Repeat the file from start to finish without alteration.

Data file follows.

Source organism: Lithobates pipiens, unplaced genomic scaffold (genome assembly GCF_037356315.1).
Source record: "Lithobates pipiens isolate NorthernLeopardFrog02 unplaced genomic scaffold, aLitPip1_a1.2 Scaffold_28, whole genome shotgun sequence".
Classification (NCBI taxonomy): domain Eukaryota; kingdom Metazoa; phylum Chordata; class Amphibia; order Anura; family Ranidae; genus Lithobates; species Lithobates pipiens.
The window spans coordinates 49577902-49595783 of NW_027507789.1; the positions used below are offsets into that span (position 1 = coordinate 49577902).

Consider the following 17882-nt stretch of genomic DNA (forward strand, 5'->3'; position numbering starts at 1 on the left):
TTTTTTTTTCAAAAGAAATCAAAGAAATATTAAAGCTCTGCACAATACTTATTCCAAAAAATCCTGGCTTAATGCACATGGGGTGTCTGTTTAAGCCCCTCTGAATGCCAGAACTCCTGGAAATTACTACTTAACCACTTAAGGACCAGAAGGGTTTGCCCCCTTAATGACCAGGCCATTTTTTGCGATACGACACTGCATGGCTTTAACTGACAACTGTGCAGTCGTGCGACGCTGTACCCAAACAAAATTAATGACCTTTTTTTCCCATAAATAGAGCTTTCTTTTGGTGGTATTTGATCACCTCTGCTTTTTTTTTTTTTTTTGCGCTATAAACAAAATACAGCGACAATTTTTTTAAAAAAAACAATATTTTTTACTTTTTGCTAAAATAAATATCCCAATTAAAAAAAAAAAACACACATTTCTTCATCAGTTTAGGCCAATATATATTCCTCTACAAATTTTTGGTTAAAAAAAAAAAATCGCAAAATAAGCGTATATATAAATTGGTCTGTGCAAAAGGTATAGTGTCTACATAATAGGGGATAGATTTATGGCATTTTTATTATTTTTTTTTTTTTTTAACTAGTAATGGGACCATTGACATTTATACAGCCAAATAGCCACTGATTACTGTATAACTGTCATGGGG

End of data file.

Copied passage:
Source organism: Lithobates pipiens, unplaced genomic scaffold (genome assembly GCF_037356315.1).
Source record: "Lithobates pipiens isolate NorthernLeopardFrog02 unplaced genomic scaffold, aLitPip1_a1.2 Scaffold_28, whole genome shotgun sequence".
Classification (NCBI taxonomy): domain Eukaryota; kingdom Metazoa; phylum Chordata; class Amphibia; order Anura; family Ranidae; genus Lithobates; species Lithobates pipiens.
The window spans coordinates 49577902-49595783 of NW_027507789.1; the positions used below are offsets into that span (position 1 = coordinate 49577902).

Consider the following 17882-nt stretch of genomic DNA (forward strand, 5'->3'; position numbering starts at 1 on the left):
TTTTTTTTTCAAAAGAAATCAAAGAAATATTAAAGCTCTGCACAATACTTATTCCAAAAAATCCTGGCTTAATGCACATGGGGTGTCTGTTTAAGCCCCTCTGAATGCCAGAACTCCTGGAAATTACTACTTAACCACTTAAGGACCAGAAGGGTTTGCCCCCTTAATGACCAGGCCATTTTTTGCGATACGACACTGCATGGCTTTAACTGACAACTGTGCAGTCGTGCGACGCTGTACCCAAACAAAATTAATGACCTTTTTTTCCCATAAATAGAGCTTTCTTTTGGTGGTATTTGATCACCTCTGCTTTTTTTTTTTTTTTTGCGCTATAAACAAAATACAGCGACAATTTTTTTAAAAAAAACAATATTTTTTACTTTTTGCTAAAATAAATATCCCAATTAAAAAAAAAAAACACACATTTCTTCATCAGTTTAGGCCAATATATATTCCTCTACAAATTTTTGGTTAAAAAAAAAAAATCGCAAAATAAGCGTATATATAAATTGGTCTGTGCAAAAGGTATAGTGTCTACATAATAGGGGATAGATTTATGGCATTTTTATTATTTTTTTTTTTTTTTAACTAGTAATGGGACCATTGACATTTATACAGCCAAATAGCCACTGATTACTGTATAACTGTCATGGGG